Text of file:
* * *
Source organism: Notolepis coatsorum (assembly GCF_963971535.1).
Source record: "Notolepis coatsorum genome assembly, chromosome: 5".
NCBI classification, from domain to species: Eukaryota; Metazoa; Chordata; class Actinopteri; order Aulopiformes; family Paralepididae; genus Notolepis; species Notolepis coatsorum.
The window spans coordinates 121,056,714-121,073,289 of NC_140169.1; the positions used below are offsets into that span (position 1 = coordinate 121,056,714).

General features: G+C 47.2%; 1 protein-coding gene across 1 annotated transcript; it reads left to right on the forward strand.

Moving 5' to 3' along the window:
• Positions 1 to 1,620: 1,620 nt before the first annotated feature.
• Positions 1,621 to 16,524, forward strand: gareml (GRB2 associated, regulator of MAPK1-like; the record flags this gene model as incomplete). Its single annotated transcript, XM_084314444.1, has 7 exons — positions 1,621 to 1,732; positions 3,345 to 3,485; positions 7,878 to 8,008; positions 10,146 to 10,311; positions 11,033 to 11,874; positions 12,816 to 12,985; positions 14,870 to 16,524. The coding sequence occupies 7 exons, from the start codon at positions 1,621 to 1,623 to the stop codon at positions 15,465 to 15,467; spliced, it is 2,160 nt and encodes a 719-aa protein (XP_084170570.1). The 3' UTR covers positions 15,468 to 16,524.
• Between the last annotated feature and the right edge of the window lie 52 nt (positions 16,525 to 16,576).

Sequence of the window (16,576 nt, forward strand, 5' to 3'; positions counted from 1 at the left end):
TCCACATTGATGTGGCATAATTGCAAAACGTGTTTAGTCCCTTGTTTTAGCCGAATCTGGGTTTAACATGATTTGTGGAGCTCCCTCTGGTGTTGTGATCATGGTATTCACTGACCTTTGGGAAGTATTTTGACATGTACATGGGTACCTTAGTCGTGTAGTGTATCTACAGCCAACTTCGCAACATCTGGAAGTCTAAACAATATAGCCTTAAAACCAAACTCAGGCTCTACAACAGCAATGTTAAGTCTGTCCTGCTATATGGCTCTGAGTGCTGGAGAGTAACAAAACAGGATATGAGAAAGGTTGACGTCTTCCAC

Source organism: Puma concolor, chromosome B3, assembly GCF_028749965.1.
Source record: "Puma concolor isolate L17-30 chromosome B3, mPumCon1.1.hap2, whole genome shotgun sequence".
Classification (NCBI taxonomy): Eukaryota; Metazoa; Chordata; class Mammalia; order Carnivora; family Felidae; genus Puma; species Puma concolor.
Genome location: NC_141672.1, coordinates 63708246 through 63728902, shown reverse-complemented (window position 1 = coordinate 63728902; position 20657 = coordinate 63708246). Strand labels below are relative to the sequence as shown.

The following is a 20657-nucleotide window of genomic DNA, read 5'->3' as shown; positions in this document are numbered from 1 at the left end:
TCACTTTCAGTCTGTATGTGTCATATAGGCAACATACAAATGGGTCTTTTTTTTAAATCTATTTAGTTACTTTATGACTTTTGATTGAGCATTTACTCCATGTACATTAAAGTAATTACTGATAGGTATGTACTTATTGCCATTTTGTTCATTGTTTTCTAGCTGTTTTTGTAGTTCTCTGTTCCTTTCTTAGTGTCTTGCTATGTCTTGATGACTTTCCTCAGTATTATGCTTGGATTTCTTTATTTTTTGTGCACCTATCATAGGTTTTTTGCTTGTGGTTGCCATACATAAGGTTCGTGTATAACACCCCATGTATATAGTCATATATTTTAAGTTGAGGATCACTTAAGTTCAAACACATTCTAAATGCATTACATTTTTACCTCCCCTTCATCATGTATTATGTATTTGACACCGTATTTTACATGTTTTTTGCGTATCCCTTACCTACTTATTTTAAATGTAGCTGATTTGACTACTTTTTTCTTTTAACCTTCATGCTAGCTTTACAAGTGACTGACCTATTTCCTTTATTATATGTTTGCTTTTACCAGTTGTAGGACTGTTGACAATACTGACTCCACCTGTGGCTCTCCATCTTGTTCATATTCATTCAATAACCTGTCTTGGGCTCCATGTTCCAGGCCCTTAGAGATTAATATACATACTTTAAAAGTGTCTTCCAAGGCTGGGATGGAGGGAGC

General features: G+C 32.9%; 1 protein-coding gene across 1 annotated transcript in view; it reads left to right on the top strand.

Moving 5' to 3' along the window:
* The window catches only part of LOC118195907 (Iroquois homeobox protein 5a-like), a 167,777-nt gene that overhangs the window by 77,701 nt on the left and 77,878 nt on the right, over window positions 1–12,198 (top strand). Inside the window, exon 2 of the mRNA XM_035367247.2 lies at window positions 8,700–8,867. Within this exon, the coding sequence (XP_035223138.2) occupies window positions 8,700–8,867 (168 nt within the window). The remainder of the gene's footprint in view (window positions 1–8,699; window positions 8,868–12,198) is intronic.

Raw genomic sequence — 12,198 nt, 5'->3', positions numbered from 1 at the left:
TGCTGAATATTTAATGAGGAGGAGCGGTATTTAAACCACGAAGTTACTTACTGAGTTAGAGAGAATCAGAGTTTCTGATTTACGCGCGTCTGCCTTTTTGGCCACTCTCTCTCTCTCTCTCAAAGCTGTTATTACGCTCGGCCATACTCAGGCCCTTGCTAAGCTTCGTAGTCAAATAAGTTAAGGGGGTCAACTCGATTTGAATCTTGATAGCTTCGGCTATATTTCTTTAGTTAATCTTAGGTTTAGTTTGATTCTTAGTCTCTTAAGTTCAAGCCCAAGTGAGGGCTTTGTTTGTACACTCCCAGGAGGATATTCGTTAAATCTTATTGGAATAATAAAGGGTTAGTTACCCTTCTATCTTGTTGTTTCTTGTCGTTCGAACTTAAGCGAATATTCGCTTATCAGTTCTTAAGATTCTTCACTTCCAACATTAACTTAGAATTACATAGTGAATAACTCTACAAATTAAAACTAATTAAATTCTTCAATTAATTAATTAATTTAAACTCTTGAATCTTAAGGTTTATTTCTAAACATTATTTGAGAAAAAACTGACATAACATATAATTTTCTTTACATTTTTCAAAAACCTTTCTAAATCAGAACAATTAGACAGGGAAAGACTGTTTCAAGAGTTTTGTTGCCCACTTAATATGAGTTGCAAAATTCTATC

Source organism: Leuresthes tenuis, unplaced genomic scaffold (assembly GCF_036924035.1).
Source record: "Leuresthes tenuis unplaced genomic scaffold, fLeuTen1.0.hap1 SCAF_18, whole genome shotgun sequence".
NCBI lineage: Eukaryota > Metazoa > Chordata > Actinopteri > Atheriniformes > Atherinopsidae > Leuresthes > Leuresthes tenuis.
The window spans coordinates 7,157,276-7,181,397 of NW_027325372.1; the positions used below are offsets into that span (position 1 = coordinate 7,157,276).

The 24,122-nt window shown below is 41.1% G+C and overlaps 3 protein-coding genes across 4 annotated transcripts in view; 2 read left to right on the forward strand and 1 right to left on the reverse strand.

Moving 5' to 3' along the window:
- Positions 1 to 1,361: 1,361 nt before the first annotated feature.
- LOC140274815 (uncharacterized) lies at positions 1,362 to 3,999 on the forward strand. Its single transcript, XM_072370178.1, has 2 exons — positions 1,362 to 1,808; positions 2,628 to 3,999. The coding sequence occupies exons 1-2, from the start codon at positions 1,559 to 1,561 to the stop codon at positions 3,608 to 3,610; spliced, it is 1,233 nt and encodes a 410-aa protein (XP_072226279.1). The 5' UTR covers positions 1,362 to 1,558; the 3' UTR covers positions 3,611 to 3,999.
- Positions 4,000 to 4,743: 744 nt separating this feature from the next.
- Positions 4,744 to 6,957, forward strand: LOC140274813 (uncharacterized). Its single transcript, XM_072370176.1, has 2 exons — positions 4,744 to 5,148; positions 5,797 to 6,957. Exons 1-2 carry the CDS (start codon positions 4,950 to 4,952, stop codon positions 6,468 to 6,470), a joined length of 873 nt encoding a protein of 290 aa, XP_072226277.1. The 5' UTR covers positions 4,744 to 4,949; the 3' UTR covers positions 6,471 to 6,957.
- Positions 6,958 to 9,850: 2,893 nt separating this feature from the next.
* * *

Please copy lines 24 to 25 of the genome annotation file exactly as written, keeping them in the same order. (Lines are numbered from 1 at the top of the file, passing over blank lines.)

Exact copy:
Source record: "Leuresthes tenuis unplaced genomic scaffold, fLeuTen1.0.hap1 SCAF_18, whole genome shotgun sequence".
NCBI lineage: Eukaryota > Metazoa > Chordata > Actinopteri > Atheriniformes > Atherinopsidae > Leuresthes > Leuresthes tenuis.